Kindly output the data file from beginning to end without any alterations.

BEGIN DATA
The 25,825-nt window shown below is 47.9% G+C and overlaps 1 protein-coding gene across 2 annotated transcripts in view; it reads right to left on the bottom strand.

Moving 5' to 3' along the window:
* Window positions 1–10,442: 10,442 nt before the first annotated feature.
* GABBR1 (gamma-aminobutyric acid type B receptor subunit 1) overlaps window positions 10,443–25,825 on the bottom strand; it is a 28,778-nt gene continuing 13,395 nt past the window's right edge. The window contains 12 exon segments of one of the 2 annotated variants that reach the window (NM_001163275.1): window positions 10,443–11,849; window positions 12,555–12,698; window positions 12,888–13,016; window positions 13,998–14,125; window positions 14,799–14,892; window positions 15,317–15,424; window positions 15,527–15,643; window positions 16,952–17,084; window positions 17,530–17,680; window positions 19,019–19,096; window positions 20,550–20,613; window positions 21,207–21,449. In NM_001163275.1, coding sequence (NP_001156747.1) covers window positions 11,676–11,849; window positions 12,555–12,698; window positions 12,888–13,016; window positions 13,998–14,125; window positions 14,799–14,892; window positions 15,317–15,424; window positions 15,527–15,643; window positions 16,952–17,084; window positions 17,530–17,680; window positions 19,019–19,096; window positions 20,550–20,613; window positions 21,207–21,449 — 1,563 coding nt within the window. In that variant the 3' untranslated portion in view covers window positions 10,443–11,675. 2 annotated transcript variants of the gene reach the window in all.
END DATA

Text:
The 25,825-nt window shown below is 47.9% G+C and overlaps 1 protein-coding gene across 2 annotated transcripts in view; it reads right to left on the bottom strand.

Moving 5' to 3' along the window:
* Window positions 1–10,442: 10,442 nt before the first annotated feature.
* GABBR1 (gamma-aminobutyric acid type B receptor subunit 1) overlaps window positions 10,443–25,825 on the bottom strand; it is a 28,778-nt gene continuing 13,395 nt past the window's right edge. The window contains 12 exon segments of one of the 2 annotated variants that reach the window (NM_001163275.1): window positions 10,443–11,849; window positions 12,555–12,698; window positions 12,888–13,016; window positions 13,998–14,125; window positions 14,799–14,892; window positions 15,317–15,424; window positions 15,527–15,643; window positions 16,952–17,084; window positions 17,530–17,680; window positions 19,019–19,096; window positions 20,550–20,613; window positions 21,207–21,449. In NM_001163275.1, coding sequence (NP_001156747.1) covers window positions 11,676–11,849; window positions 12,555–12,698; window positions 12,888–13,016; window positions 13,998–14,125; window positions 14,799–14,892; window positions 15,317–15,424; window positions 15,527–15,643; window positions 16,952–17,084; window positions 17,530–17,680; window positions 19,019–19,096; window positions 20,550–20,613; window positions 21,207–21,449 — 1,563 coding nt within the window. In that variant the 3' untranslated portion in view covers window positions 10,443–11,675. 2 annotated transcript variants of the gene reach the window in all.